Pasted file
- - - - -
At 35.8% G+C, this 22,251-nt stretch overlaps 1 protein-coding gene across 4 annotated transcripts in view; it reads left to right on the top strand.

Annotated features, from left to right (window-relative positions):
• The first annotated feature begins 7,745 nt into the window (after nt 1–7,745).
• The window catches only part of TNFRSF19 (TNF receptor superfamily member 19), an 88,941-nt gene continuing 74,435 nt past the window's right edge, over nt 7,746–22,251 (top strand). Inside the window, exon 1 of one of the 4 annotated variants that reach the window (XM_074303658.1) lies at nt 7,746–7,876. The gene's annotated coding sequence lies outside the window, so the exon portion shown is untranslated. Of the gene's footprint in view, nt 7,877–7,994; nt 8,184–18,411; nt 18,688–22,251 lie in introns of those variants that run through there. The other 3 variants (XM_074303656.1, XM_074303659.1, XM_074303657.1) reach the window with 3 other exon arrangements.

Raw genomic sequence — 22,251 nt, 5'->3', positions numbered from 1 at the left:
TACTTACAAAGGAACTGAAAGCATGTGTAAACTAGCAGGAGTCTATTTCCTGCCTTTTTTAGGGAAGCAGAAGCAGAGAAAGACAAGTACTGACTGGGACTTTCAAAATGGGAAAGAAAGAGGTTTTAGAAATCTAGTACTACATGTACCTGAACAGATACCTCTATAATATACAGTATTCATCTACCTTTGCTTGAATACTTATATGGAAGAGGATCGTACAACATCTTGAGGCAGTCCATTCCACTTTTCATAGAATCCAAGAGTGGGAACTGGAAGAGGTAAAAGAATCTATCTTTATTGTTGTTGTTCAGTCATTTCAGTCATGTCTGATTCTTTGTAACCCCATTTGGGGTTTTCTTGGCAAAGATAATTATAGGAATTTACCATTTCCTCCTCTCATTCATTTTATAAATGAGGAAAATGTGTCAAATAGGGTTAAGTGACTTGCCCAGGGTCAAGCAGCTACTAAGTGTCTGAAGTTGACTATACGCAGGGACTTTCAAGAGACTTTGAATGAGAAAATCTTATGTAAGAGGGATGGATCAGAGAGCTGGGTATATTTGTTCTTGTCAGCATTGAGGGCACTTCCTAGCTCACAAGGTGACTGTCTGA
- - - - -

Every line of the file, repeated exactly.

At 35.8% G+C, this 22,251-nt stretch overlaps 1 protein-coding gene across 4 annotated transcripts in view; it reads left to right on the top strand.

Annotated features, from left to right (window-relative positions):
• The first annotated feature begins 7,745 nt into the window (after nt 1–7,745).
• The window catches only part of TNFRSF19 (TNF receptor superfamily member 19), an 88,941-nt gene continuing 74,435 nt past the window's right edge, over nt 7,746–22,251 (top strand). Inside the window, exon 1 of one of the 4 annotated variants that reach the window (XM_074303658.1) lies at nt 7,746–7,876. The gene's annotated coding sequence lies outside the window, so the exon portion shown is untranslated. Of the gene's footprint in view, nt 7,877–7,994; nt 8,184–18,411; nt 18,688–22,251 lie in introns of those variants that run through there. The other 3 variants (XM_074303656.1, XM_074303659.1, XM_074303657.1) reach the window with 3 other exon arrangements.

Raw genomic sequence — 22,251 nt, 5'->3', positions numbered from 1 at the left:
TACTTACAAAGGAACTGAAAGCATGTGTAAACTAGCAGGAGTCTATTTCCTGCCTTTTTTAGGGAAGCAGAAGCAGAGAAAGACAAGTACTGACTGGGACTTTCAAAATGGGAAAGAAAGAGGTTTTAGAAATCTAGTACTACATGTACCTGAACAGATACCTCTATAATATACAGTATTCATCTACCTTTGCTTGAATACTTATATGGAAGAGGATCGTACAACATCTTGAGGCAGTCCATTCCACTTTTCATAGAATCCAAGAGTGGGAACTGGAAGAGGTAAAAGAATCTATCTTTATTGTTGTTGTTCAGTCATTTCAGTCATGTCTGATTCTTTGTAACCCCATTTGGGGTTTTCTTGGCAAAGATAATTATAGGAATTTACCATTTCCTCCTCTCATTCATTTTATAAATGAGGAAAATGTGTCAAATAGGGTTAAGTGACTTGCCCAGGGTCAAGCAGCTACTAAGTGTCTGAAGTTGACTATACGCAGGGACTTTCAAGAGACTTTGAATGAGAAAATCTTATGTAAGAGGGATGGATCAGAGAGCTGGGTATATTTGTTCTTGTCAGCATTGAGGGCACTTCCTAGCTCACAAGGTGACTGTCTGA